Once you know how to do it, and your fingers follow your brain, practicing helps. If you don't know how to do it (in my case both fingers moved no matter what), you can practice all you want and it won't get better. So the key is to first learn the most basic sense of separation between the two fingers. Getting that control does not follow from any of the many books with slur exercises. It came from one specific exercise my instructor had me do, that I had never seen in any book or heard in any technique class by an advanced player. It sometimes does not help to learn from the most advanced players. They can not imagine why you can't do something basic that comes easy to them because they learned it at age 6.
I had the same issue. It was really bad. I just concentrated and kept working on it. Eventually I developed the skill. Not to say your case might be different. I was also doing a lot of other exercises at the same time to develop finger independence so those probably helped as well.

I'm a big believer that people are different and in experimenting to find out what works best for you.

I'm curious what the exercise was that helped you to overcome the problem.

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Re: Separating LH fingers 3 and 4

Post by astro64 » Wed Feb 22, 2017 3:30 am

Dtoh, as you note it is very important to pay attention to your problem and then find the solution. The problem was trying to do a 4-3 slur, the 3 would move along with the 4 so the slur was at best weak. Slurring 4-2 while holding a note with 3 on the neighboring string was impossible. The 3rd finger would always dampen the 4-2 slur because it would move along with 4. For the 4-3 slur, the solution was to focus on 3 first, before doing the slur, by slightly increasing pressure on it and pushing it up a bit in opposite direction from the slur motion. Then try the slur. Very slow, every time always first slightly push 3 in opposite direction before pulling off with 4. After a few weeks the brain had adjusted and it became easier. If you look carefully, this opposite motion is what other finger combinations do naturally, that is in all other slur combinations the finger that holds the note will move slightly in opposite direction to allow a powerful slur. But 4-3 is the one exception because 3 really wants to move with 4.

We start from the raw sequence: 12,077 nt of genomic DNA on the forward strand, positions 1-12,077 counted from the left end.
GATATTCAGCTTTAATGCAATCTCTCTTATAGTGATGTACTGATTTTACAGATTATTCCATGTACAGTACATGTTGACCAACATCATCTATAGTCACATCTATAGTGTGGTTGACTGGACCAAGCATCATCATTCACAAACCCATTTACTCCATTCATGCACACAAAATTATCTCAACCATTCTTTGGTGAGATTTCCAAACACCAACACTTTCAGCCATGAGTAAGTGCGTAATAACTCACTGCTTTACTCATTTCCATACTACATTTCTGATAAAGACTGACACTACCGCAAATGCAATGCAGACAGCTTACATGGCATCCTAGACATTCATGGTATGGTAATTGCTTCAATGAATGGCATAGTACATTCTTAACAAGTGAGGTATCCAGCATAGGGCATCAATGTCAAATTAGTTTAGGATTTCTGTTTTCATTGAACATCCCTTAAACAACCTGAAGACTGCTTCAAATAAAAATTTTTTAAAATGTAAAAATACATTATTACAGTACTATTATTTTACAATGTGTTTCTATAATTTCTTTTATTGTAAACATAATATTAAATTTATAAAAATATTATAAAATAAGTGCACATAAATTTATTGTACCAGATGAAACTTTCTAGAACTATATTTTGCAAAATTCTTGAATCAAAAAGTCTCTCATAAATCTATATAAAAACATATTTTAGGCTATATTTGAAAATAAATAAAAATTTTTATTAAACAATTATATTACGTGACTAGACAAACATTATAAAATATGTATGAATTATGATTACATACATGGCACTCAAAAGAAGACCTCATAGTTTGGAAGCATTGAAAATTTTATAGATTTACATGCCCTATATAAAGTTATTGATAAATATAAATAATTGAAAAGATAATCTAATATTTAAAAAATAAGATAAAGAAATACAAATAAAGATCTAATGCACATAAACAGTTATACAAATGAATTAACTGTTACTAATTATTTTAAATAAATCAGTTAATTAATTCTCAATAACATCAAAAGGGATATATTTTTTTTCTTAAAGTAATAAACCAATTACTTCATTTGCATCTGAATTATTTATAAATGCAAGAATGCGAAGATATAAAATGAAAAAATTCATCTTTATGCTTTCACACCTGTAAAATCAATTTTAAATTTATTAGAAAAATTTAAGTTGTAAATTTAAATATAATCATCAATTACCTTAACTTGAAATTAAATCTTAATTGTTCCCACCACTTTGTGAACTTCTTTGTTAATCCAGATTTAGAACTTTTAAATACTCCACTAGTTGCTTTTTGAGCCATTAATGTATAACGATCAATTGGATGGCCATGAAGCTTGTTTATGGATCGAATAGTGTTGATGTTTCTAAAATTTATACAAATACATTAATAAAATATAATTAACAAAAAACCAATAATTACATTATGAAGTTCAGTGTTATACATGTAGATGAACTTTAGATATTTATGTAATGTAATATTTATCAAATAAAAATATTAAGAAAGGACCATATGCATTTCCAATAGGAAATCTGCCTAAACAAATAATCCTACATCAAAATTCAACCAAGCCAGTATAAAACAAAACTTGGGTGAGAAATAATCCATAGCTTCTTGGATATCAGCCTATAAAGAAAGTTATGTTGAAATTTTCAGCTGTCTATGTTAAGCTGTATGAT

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Re: Separating LH fingers 3 and 4

Post by dtoh » Wed Feb 22, 2017 5:22 am

astro64 wrote:Dtoh, as you note it is very important to pay attention to your problem and then find the solution. The problem was trying to do a 4-3 slur, the 3 would move along with the 4 so the slur was at best weak. Slurring 4-2 while holding a note with 3 on the neighboring string was impossible. The 3rd finger would always dampen the 4-2 slur because it would move along with 4. For the 4-3 slur, the solution was to focus on 3 first, before doing the slur, by slightly increasing pressure on it and pushing it up a bit in opposite direction from the slur motion. Then try the slur. Very slow, every time always first slightly push 3 in opposite direction before pulling off with 4. After a few weeks the brain had adjusted and it became easier. If you look carefully, this opposite motion is what other finger combinations do naturally, that is in all other slur combinations the finger that holds the note will move slightly in opposite direction to allow a powerful slur. But 4-3 is the one exception because 3 really wants to move with 4.
That's exactly the problem I had. I basically worked on it by concentrating on keeping 3 very still while just slightly sliding 4 off the string. Then gradually increasing the force on both fingers. I wasn't really conscious of applying opposing force, but when I think about it I'm pretty sure that's what happening. I also feel like I'm applying a bit more downward pressure to increase friction on the fret and fretboard.

I'm still not sure how much of this and other finger independence skills are dependent on strength and how much is dependent on coordination. If I look at the umbricals/interossei in my hands, the LH muscles are huge compared to the RH.

Mr Kite

Re: Separating LH fingers 3 and 4

Post by Mr Kite » Wed Feb 22, 2017 8:39 am